Kinder Morgan ran into stiff opposition a few years when it sought to expand its local coal import business. Neighbors complained about dust, increased train traffic and other issues. The company ultimately got the approvals it needed but scrapped the Milford Street project when the economy faltered.
Golfers and spectators will enjoy the greens during the RBC Heritage Golf Tournament on Hilton Head Island this spring, but they will be enjoying the tournament through green power.
For the fifth year, the PGA Tour event at Harbour Town Golf Links on April 15-21 has teamed up with Palmetto Electric Cooperative and state-owned utility Santee Cooper of Moncks Corner to make the event 100 percent green-powered. RBC Heritage will purchase the power from Palmetto Electric, which is provided through Santee Cooper.
Santee Cooper generates its green power from renewable energy sources, including landfill biogas, solar power and wind power within South Carolina. It’s the only utility generating green power and offering it for sale in South Carolina, and Palmetto Electric was one of the first cooperatives in the state to offer green power to its customers, starting in 2001.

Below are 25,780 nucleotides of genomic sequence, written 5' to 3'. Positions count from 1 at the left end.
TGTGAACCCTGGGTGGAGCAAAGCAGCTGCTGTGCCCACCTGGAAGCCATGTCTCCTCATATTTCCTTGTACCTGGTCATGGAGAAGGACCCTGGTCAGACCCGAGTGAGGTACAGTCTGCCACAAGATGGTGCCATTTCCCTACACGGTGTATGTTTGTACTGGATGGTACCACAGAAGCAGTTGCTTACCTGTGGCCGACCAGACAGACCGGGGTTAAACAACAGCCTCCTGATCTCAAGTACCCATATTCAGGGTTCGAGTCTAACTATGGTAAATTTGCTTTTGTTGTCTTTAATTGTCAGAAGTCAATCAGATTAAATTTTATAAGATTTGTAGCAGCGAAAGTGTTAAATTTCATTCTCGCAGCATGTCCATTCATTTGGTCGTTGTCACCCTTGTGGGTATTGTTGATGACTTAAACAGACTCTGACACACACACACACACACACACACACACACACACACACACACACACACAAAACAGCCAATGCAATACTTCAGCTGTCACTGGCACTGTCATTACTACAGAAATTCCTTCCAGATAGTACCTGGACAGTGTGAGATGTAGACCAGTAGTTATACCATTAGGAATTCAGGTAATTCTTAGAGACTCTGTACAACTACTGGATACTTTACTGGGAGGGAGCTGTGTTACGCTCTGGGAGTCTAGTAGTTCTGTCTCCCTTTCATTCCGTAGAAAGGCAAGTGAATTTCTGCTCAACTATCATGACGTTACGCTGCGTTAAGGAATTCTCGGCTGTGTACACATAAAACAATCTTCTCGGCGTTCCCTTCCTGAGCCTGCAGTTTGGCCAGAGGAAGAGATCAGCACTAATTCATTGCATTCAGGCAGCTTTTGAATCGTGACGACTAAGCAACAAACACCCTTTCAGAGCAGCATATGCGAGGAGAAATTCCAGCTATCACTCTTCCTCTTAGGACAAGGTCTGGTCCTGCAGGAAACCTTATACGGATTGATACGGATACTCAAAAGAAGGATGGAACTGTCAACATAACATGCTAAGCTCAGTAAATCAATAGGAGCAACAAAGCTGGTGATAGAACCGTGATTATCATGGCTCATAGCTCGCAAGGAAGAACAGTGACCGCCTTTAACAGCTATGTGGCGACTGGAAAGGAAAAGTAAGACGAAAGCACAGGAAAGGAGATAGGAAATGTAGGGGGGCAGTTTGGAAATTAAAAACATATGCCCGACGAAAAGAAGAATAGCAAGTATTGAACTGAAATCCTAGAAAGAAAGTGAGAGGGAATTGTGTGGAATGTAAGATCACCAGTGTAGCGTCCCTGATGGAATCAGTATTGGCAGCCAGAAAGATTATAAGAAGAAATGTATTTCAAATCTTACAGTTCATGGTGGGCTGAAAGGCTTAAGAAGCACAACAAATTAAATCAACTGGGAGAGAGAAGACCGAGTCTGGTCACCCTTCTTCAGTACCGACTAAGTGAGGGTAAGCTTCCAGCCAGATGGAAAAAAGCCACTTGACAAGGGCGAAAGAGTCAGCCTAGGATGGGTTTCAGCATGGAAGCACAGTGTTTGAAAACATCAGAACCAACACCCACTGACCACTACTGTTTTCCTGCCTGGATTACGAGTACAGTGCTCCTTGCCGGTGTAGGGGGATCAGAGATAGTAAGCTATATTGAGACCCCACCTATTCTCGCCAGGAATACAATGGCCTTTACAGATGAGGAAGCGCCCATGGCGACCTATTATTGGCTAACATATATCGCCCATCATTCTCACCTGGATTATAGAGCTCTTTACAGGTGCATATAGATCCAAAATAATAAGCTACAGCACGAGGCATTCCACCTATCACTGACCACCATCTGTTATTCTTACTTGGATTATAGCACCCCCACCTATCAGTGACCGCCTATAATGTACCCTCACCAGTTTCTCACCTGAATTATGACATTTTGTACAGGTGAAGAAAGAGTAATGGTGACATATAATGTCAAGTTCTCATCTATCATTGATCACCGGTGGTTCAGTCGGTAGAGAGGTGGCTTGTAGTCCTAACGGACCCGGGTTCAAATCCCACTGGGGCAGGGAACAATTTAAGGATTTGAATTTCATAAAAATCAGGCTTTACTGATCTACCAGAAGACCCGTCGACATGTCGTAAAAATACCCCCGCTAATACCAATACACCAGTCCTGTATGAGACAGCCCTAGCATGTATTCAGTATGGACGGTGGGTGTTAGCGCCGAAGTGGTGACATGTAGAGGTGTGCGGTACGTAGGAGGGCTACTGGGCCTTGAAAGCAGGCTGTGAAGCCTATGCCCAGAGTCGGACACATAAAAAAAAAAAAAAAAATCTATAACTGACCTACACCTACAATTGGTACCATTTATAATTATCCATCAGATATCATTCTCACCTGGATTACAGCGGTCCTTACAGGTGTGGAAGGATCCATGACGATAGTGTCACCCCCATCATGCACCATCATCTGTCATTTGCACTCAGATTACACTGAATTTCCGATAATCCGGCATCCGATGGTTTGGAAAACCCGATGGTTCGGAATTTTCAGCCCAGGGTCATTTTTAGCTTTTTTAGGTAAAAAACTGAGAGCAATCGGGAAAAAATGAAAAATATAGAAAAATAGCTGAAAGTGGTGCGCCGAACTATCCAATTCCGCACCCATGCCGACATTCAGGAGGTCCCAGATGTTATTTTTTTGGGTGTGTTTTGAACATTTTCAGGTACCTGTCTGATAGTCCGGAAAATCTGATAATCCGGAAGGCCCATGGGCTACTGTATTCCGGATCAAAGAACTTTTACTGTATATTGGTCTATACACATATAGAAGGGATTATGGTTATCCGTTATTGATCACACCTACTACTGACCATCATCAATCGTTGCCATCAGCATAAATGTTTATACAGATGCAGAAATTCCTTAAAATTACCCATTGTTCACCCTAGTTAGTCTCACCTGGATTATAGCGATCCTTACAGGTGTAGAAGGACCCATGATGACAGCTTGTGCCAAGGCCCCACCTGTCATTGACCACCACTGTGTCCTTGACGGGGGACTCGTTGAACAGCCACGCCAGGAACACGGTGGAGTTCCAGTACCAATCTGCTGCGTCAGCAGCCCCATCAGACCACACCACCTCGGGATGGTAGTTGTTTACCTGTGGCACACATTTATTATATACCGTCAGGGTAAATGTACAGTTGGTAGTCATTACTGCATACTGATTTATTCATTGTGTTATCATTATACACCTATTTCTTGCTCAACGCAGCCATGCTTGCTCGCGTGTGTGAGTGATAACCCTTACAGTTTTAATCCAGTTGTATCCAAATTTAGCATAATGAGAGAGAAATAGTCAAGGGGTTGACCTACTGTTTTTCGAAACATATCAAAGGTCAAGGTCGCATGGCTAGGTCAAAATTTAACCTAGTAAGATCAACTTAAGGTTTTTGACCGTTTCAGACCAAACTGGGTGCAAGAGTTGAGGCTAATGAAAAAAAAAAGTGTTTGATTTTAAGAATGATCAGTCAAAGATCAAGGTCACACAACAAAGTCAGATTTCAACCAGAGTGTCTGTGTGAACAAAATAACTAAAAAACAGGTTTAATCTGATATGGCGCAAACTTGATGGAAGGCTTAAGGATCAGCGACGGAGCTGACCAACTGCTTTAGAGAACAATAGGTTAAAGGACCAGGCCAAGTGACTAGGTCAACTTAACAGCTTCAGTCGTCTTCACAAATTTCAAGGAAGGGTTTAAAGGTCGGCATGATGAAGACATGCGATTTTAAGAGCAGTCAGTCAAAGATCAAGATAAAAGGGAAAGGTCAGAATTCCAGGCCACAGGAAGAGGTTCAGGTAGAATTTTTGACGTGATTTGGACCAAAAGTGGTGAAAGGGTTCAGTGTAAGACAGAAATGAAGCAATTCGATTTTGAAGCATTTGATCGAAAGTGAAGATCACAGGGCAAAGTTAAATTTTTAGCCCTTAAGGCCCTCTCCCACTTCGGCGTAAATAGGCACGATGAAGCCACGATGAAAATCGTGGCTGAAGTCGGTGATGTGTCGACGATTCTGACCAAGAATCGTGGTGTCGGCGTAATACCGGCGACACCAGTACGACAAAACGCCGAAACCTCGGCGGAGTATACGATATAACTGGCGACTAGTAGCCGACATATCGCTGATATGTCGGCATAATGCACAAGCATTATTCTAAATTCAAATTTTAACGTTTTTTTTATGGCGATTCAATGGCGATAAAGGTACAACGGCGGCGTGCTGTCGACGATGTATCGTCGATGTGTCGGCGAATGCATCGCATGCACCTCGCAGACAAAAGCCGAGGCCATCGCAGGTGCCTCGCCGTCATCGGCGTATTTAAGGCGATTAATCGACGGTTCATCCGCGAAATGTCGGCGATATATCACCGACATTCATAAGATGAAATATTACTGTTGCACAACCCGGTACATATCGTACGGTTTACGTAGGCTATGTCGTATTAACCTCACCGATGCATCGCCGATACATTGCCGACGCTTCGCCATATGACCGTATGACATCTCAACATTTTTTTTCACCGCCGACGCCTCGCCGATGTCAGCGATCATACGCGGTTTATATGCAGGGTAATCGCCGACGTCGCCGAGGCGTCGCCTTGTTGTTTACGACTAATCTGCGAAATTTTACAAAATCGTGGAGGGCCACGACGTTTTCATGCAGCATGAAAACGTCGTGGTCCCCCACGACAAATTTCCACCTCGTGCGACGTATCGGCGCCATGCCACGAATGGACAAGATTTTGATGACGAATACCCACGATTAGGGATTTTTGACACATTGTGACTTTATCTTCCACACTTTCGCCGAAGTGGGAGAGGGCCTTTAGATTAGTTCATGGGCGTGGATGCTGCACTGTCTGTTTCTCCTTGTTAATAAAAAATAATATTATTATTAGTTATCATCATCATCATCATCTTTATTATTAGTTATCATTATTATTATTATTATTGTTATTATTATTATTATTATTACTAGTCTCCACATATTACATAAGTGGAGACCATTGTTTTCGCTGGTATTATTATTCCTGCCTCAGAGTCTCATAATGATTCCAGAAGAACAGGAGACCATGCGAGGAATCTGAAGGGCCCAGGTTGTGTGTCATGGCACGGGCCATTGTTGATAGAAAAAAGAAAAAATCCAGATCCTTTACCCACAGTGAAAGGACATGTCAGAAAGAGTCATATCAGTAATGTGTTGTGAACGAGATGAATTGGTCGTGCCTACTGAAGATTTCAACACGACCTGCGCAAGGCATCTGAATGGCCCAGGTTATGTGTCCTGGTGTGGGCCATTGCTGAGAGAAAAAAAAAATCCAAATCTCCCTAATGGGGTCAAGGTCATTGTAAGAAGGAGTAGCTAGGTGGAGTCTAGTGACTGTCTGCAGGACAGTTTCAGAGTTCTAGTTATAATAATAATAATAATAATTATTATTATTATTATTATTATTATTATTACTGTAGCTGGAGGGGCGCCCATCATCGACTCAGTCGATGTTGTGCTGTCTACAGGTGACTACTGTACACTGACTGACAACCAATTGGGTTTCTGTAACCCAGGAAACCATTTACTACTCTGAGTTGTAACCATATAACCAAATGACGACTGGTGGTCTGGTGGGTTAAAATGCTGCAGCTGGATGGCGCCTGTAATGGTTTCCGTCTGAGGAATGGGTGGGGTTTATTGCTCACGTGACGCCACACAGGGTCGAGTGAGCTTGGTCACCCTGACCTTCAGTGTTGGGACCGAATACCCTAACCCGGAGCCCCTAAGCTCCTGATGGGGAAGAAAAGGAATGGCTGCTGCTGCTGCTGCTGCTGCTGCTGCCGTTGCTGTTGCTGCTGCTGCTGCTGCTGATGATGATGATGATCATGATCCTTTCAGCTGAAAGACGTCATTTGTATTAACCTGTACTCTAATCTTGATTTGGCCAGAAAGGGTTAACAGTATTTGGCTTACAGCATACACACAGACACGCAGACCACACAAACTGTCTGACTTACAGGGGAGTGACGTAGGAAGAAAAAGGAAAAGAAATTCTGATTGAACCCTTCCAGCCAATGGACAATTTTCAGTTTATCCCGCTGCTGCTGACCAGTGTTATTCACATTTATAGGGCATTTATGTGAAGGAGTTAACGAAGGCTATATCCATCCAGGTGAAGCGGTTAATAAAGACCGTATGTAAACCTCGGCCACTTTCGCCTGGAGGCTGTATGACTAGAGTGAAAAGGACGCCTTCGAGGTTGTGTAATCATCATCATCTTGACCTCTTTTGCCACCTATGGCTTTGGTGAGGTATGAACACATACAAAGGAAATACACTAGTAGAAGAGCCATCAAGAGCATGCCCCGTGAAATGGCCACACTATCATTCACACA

In addition to purchasing green power for this event, RBC Heritage has dedicated space for a booth on Heritage Lawn, near the iconic 18th fairway, to educate spectators about renewable energy.
An expert on real estate abroad and founding member of the European Real Estate Society will speak at the College of Charleston on “Real Estate Valuation: An International Perspective” this month.
Nick French, a professor of real estate and the program director of the MSc Real Estate programs at Oxford Brookes University in the United Kingdom, is recognized as an expert in the area of property appraisal and valuation.
The presentation, held March 20, is part of the Carter Real Estate Center Speaker Series and is in conjunction with the fifth annual Adam Smith Week running March 18-22.